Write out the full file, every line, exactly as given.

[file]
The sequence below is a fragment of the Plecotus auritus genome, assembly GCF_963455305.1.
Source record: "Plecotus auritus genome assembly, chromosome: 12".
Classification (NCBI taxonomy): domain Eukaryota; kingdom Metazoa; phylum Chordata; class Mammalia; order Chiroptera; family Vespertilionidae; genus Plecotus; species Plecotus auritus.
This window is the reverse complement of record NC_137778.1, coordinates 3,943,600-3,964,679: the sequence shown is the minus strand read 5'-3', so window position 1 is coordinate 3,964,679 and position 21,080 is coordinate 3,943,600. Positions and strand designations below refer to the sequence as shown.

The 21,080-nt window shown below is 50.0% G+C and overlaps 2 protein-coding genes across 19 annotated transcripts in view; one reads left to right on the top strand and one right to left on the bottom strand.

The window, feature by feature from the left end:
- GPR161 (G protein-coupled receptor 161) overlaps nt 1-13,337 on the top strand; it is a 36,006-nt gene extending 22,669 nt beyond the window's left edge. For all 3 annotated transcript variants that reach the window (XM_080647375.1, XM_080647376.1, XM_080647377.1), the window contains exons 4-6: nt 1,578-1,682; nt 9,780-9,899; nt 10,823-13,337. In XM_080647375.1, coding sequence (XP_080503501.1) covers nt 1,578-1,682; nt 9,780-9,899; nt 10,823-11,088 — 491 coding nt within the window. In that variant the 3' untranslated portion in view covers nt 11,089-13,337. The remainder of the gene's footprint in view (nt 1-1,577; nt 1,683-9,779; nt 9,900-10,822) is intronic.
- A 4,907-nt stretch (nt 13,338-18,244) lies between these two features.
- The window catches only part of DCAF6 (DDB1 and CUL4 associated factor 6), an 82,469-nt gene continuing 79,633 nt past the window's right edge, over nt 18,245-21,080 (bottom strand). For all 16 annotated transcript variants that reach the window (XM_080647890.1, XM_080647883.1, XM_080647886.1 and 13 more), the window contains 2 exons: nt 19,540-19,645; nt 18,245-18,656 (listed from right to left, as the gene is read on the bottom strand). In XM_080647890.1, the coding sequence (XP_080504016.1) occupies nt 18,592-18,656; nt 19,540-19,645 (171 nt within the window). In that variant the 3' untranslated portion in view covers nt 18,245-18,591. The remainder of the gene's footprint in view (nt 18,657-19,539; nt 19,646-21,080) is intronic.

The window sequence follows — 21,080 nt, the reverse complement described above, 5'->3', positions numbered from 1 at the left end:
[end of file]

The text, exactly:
The sequence below is a fragment of the Plecotus auritus genome, assembly GCF_963455305.1.
Source record: "Plecotus auritus genome assembly, chromosome: 12".
Classification (NCBI taxonomy): domain Eukaryota; kingdom Metazoa; phylum Chordata; class Mammalia; order Chiroptera; family Vespertilionidae; genus Plecotus; species Plecotus auritus.
This window is the reverse complement of record NC_137778.1, coordinates 3,943,600-3,964,679: the sequence shown is the minus strand read 5'-3', so window position 1 is coordinate 3,964,679 and position 21,080 is coordinate 3,943,600. Positions and strand designations below refer to the sequence as shown.

The 21,080-nt window shown below is 50.0% G+C and overlaps 2 protein-coding genes across 19 annotated transcripts in view; one reads left to right on the top strand and one right to left on the bottom strand.

The window, feature by feature from the left end:
- GPR161 (G protein-coupled receptor 161) overlaps nt 1-13,337 on the top strand; it is a 36,006-nt gene extending 22,669 nt beyond the window's left edge. For all 3 annotated transcript variants that reach the window (XM_080647375.1, XM_080647376.1, XM_080647377.1), the window contains exons 4-6: nt 1,578-1,682; nt 9,780-9,899; nt 10,823-13,337. In XM_080647375.1, coding sequence (XP_080503501.1) covers nt 1,578-1,682; nt 9,780-9,899; nt 10,823-11,088 — 491 coding nt within the window. In that variant the 3' untranslated portion in view covers nt 11,089-13,337. The remainder of the gene's footprint in view (nt 1-1,577; nt 1,683-9,779; nt 9,900-10,822) is intronic.
- A 4,907-nt stretch (nt 13,338-18,244) lies between these two features.
- The window catches only part of DCAF6 (DDB1 and CUL4 associated factor 6), an 82,469-nt gene continuing 79,633 nt past the window's right edge, over nt 18,245-21,080 (bottom strand). For all 16 annotated transcript variants that reach the window (XM_080647890.1, XM_080647883.1, XM_080647886.1 and 13 more), the window contains 2 exons: nt 19,540-19,645; nt 18,245-18,656 (listed from right to left, as the gene is read on the bottom strand). In XM_080647890.1, the coding sequence (XP_080504016.1) occupies nt 18,592-18,656; nt 19,540-19,645 (171 nt within the window). In that variant the 3' untranslated portion in view covers nt 18,245-18,591. The remainder of the gene's footprint in view (nt 18,657-19,539; nt 19,646-21,080) is intronic.

The window sequence follows — 21,080 nt, the reverse complement described above, 5'->3', positions numbered from 1 at the left end: